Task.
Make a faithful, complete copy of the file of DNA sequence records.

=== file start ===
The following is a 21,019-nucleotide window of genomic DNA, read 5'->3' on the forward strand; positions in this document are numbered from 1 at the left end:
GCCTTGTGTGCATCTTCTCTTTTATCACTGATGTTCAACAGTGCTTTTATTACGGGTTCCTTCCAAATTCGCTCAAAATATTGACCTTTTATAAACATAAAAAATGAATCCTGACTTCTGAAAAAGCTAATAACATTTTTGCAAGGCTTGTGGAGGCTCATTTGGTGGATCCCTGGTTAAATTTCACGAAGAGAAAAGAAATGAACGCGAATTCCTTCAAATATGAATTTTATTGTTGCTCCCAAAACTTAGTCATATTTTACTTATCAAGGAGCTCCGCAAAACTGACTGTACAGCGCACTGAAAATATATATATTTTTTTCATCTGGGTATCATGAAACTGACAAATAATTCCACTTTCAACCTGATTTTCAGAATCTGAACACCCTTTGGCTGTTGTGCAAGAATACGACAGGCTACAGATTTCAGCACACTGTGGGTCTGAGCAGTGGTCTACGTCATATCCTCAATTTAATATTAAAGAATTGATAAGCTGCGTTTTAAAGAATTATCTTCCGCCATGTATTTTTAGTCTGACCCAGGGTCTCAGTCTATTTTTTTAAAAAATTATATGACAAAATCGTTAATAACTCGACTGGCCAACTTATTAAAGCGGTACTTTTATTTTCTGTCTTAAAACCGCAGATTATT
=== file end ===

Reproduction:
The following is a 21,019-nucleotide window of genomic DNA, read 5'->3' on the forward strand; positions in this document are numbered from 1 at the left end:
GCCTTGTGTGCATCTTCTCTTTTATCACTGATGTTCAACAGTGCTTTTATTACGGGTTCCTTCCAAATTCGCTCAAAATATTGACCTTTTATAAACATAAAAAATGAATCCTGACTTCTGAAAAAGCTAATAACATTTTTGCAAGGCTTGTGGAGGCTCATTTGGTGGATCCCTGGTTAAATTTCACGAAGAGAAAAGAAATGAACGCGAATTCCTTCAAATATGAATTTTATTGTTGCTCCCAAAACTTAGTCATATTTTACTTATCAAGGAGCTCCGCAAAACTGACTGTACAGCGCACTGAAAATATATATATTTTTTTCATCTGGGTATCATGAAACTGACAAATAATTCCACTTTCAACCTGATTTTCAGAATCTGAACACCCTTTGGCTGTTGTGCAAGAATACGACAGGCTACAGATTTCAGCACACTGTGGGTCTGAGCAGTGGTCTACGTCATATCCTCAATTTAATATTAAAGAATTGATAAGCTGCGTTTTAAAGAATTATCTTCCGCCATGTATTTTTAGTCTGACCCAGGGTCTCAGTCTATTTTTTTAAAAAATTATATGACAAAATCGTTAATAACTCGACTGGCCAACTTATTAAAGCGGTACTTTTATTTTCTGTCTTAAAACCGCAGATTATT